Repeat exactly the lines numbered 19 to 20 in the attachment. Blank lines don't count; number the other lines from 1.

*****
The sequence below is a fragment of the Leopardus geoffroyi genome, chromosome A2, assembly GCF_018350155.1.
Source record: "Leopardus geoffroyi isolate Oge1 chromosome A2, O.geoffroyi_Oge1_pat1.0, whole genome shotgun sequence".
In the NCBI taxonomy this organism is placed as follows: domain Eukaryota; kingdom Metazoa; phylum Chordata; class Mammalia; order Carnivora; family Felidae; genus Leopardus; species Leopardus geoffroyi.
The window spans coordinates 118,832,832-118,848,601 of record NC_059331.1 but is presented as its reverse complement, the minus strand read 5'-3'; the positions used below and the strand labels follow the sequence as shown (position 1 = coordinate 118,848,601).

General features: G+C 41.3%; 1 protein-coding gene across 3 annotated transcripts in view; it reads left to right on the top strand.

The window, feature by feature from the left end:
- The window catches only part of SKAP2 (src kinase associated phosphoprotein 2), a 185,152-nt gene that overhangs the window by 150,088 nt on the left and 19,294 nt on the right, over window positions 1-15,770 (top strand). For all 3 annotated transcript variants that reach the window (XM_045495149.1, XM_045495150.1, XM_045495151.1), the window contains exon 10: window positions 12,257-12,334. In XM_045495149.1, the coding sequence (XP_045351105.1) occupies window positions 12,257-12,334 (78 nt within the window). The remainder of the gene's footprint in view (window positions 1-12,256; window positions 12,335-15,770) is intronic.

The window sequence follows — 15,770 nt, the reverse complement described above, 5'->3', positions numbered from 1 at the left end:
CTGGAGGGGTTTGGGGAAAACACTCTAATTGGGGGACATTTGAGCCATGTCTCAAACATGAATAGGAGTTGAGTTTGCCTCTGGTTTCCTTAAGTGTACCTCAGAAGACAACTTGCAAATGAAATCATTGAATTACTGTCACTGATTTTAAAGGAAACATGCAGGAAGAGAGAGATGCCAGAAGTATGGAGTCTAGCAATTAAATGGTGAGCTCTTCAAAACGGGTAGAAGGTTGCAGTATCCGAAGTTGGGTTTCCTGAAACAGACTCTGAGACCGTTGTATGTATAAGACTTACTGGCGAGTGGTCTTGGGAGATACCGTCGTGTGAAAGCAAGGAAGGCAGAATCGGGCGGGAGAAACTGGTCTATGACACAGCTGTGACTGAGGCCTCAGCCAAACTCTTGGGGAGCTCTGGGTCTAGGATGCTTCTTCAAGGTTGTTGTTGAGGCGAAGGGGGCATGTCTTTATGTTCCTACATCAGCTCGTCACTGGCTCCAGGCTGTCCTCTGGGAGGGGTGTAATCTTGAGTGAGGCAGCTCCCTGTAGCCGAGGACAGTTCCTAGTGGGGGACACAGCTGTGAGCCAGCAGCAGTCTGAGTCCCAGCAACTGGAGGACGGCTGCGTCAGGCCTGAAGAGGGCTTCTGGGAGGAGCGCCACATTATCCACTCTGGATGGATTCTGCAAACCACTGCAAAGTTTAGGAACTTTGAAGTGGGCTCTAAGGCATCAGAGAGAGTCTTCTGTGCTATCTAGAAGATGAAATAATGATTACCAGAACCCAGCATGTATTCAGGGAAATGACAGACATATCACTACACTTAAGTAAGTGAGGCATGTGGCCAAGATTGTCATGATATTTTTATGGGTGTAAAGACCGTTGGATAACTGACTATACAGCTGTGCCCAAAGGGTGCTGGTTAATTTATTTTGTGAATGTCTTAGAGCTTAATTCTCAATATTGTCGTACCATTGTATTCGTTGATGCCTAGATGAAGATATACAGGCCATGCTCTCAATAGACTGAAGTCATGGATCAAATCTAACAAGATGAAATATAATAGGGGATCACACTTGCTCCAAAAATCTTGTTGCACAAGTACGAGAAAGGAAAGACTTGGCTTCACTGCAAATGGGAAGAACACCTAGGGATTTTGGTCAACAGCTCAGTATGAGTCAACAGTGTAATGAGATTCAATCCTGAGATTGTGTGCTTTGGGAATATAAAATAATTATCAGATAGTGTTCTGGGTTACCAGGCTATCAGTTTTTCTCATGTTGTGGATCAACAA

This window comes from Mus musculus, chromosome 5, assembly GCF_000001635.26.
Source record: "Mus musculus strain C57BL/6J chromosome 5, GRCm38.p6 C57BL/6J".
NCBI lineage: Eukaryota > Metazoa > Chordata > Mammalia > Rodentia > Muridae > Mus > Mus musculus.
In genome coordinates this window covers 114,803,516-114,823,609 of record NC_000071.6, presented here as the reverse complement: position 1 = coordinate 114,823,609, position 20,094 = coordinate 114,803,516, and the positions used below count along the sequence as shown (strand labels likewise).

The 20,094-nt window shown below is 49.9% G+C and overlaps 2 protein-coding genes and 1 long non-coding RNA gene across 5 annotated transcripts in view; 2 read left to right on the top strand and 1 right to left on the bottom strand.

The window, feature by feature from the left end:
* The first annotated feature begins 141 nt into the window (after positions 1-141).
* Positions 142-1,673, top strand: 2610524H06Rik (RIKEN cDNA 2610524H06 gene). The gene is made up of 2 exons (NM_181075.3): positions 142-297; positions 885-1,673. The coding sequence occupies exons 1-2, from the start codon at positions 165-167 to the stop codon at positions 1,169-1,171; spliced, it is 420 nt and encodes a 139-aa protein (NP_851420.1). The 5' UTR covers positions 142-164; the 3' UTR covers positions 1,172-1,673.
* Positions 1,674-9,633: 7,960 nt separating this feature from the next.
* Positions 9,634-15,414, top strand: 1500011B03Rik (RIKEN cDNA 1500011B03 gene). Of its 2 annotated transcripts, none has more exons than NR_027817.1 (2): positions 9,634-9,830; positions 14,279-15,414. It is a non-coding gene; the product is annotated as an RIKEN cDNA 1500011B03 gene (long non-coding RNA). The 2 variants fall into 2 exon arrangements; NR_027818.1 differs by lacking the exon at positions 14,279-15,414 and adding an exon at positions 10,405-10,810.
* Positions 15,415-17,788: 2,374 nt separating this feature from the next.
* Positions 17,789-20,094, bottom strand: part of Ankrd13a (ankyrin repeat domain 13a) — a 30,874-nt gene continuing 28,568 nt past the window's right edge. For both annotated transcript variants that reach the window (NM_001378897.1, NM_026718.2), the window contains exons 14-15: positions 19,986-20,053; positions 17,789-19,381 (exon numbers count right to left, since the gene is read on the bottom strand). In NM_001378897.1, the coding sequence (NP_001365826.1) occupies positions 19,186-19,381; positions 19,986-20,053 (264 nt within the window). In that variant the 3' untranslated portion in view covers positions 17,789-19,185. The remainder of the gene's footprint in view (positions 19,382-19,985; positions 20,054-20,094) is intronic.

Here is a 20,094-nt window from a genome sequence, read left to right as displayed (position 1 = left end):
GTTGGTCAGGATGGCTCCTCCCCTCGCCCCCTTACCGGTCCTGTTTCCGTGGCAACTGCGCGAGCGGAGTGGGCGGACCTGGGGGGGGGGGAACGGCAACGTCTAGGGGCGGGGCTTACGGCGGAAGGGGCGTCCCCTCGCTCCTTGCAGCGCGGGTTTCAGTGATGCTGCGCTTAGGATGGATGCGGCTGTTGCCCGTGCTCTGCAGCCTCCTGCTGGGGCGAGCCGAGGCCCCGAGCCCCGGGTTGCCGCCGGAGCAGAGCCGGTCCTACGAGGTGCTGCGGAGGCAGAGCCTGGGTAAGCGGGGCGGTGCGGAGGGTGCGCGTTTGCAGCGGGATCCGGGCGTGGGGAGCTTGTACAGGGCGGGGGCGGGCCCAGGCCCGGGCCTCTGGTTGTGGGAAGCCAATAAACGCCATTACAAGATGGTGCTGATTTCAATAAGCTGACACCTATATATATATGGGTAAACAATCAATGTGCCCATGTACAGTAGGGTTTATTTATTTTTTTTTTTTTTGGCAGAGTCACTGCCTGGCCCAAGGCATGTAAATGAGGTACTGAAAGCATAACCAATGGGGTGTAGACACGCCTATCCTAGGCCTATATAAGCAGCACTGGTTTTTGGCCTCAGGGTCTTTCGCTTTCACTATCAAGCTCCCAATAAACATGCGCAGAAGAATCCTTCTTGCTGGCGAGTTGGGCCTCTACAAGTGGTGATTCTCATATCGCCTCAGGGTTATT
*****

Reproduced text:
* Positions 9,634-15,414, top strand: 1500011B03Rik (RIKEN cDNA 1500011B03 gene). Of its 2 annotated transcripts, none has more exons than NR_027817.1 (2): positions 9,634-9,830; positions 14,279-15,414. It is a non-coding gene; the product is annotated as an RIKEN cDNA 1500011B03 gene (long non-coding RNA). The 2 variants fall into 2 exon arrangements; NR_027818.1 differs by lacking the exon at positions 14,279-15,414 and adding an exon at positions 10,405-10,810.
* Positions 15,415-17,788: 2,374 nt separating this feature from the next.